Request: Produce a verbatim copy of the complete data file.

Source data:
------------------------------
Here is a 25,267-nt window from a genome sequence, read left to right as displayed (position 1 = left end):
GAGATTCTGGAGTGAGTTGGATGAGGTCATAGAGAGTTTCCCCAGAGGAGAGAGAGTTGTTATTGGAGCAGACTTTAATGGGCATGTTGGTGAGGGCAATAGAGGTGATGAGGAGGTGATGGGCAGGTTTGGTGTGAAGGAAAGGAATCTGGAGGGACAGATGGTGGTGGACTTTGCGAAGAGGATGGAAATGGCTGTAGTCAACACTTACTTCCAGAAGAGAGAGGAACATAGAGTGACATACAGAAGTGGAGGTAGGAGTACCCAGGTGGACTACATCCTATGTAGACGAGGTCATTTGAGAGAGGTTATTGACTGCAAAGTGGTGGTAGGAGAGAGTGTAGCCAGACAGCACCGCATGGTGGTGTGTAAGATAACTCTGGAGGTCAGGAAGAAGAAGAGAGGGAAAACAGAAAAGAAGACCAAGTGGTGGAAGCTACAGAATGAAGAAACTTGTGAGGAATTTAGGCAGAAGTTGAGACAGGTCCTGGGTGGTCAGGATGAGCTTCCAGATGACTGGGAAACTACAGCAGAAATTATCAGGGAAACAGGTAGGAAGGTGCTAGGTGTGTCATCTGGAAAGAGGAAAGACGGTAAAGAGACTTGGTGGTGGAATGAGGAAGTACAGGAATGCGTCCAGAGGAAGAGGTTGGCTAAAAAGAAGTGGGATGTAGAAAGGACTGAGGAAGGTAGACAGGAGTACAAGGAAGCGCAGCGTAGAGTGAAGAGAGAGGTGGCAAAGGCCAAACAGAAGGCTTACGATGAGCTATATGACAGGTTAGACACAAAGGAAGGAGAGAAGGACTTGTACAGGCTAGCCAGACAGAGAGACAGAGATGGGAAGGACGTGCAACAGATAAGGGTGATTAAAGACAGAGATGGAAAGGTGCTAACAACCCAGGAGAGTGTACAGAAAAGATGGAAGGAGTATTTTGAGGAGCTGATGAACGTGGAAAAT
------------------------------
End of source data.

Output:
Here is a 25,267-nt window from a genome sequence, read left to right as displayed (position 1 = left end):
GAGATTCTGGAGTGAGTTGGATGAGGTCATAGAGAGTTTCCCCAGAGGAGAGAGAGTTGTTATTGGAGCAGACTTTAATGGGCATGTTGGTGAGGGCAATAGAGGTGATGAGGAGGTGATGGGCAGGTTTGGTGTGAAGGAAAGGAATCTGGAGGGACAGATGGTGGTGGACTTTGCGAAGAGGATGGAAATGGCTGTAGTCAACACTTACTTCCAGAAGAGAGAGGAACATAGAGTGACATACAGAAGTGGAGGTAGGAGTACCCAGGTGGACTACATCCTATGTAGACGAGGTCATTTGAGAGAGGTTATTGACTGCAAAGTGGTGGTAGGAGAGAGTGTAGCCAGACAGCACCGCATGGTGGTGTGTAAGATAACTCTGGAGGTCAGGAAGAAGAAGAGAGGGAAAACAGAAAAGAAGACCAAGTGGTGGAAGCTACAGAATGAAGAAACTTGTGAGGAATTTAGGCAGAAGTTGAGACAGGTCCTGGGTGGTCAGGATGAGCTTCCAGATGACTGGGAAACTACAGCAGAAATTATCAGGGAAACAGGTAGGAAGGTGCTAGGTGTGTCATCTGGAAAGAGGAAAGACGGTAAAGAGACTTGGTGGTGGAATGAGGAAGTACAGGAATGCGTCCAGAGGAAGAGGTTGGCTAAAAAGAAGTGGGATGTAGAAAGGACTGAGGAAGGTAGACAGGAGTACAAGGAAGCGCAGCGTAGAGTGAAGAGAGAGGTGGCAAAGGCCAAACAGAAGGCTTACGATGAGCTATATGACAGGTTAGACACAAAGGAAGGAGAGAAGGACTTGTACAGGCTAGCCAGACAGAGAGACAGAGATGGGAAGGACGTGCAACAGATAAGGGTGATTAAAGACAGAGATGGAAAGGTGCTAACAACCCAGGAGAGTGTACAGAAAAGATGGAAGGAGTATTTTGAGGAGCTGATGAACGTGGAAAAT